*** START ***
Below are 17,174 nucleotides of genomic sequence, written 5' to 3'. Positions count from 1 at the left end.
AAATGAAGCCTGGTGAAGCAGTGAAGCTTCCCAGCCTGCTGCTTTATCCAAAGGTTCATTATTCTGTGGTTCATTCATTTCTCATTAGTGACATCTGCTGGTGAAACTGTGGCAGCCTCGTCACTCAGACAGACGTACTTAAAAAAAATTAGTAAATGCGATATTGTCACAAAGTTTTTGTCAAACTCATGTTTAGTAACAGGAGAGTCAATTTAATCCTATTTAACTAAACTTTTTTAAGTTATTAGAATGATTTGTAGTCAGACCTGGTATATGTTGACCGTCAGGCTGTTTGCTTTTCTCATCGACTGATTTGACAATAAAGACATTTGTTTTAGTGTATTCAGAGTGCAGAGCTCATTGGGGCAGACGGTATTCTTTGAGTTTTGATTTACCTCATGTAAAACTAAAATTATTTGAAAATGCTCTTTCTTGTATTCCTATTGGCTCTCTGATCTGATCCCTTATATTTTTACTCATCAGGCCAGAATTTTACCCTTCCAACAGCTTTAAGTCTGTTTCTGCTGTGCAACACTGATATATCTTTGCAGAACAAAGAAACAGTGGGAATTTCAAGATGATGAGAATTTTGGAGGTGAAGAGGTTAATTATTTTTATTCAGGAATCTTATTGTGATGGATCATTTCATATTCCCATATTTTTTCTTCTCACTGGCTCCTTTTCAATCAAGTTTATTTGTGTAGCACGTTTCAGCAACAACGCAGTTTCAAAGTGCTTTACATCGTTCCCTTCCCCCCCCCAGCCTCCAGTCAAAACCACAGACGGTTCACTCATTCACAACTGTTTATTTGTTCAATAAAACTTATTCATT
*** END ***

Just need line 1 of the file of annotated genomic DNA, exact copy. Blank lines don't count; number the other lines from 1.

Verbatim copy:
Below are 17,174 nucleotides of genomic sequence, written 5' to 3'. Positions count from 1 at the left end.